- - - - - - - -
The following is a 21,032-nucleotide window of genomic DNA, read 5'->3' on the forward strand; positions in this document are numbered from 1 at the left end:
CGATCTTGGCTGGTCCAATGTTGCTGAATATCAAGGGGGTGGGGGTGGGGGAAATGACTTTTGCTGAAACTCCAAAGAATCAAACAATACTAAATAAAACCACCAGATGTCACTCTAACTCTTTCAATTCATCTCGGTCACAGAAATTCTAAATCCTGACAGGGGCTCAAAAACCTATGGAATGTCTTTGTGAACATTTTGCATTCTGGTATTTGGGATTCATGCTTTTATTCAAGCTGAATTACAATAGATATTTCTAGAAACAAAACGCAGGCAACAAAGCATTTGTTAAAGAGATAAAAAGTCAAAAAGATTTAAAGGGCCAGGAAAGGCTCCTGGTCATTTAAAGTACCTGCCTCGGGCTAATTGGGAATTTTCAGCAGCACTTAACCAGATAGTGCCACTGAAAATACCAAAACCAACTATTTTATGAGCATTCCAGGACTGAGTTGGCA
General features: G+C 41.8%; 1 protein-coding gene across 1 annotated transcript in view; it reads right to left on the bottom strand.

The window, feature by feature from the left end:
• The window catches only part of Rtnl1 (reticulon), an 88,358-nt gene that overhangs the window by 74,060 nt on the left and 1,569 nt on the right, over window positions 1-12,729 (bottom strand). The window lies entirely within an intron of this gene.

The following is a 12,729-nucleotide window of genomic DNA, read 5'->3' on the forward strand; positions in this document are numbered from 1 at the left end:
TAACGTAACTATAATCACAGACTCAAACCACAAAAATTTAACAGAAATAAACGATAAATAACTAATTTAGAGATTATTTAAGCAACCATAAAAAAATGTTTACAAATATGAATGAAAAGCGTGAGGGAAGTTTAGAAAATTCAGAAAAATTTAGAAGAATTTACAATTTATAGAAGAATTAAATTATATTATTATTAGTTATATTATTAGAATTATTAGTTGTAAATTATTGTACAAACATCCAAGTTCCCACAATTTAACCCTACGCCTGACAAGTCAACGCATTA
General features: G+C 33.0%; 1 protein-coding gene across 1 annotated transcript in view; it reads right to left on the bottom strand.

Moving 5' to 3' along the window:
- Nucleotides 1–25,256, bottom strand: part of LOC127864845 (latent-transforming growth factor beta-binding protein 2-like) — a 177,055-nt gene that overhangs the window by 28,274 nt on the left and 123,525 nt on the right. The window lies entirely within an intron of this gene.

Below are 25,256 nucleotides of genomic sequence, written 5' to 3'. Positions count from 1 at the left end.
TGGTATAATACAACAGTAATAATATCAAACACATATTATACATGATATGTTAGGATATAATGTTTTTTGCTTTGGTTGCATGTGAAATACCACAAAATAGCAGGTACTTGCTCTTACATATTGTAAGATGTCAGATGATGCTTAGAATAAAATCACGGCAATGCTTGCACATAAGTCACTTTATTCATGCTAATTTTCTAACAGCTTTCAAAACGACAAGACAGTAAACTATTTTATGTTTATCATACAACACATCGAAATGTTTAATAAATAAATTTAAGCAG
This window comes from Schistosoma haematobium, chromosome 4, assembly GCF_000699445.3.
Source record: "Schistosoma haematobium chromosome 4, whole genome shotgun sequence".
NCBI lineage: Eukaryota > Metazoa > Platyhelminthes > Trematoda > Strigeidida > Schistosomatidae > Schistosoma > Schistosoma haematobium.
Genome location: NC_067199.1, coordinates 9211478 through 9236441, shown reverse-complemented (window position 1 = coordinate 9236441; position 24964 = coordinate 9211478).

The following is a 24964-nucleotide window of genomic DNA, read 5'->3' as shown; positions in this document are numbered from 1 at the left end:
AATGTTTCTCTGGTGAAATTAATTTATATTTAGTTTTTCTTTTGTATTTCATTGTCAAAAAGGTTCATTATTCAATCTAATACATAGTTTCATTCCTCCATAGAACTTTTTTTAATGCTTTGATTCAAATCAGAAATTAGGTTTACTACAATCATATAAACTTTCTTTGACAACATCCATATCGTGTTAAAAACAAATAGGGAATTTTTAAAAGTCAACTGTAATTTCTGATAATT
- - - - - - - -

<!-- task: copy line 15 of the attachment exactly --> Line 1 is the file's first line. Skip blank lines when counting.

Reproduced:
NCBI lineage: Eukaryota > Metazoa > Platyhelminthes > Trematoda > Strigeidida > Schistosomatidae > Schistosoma > Schistosoma haematobium.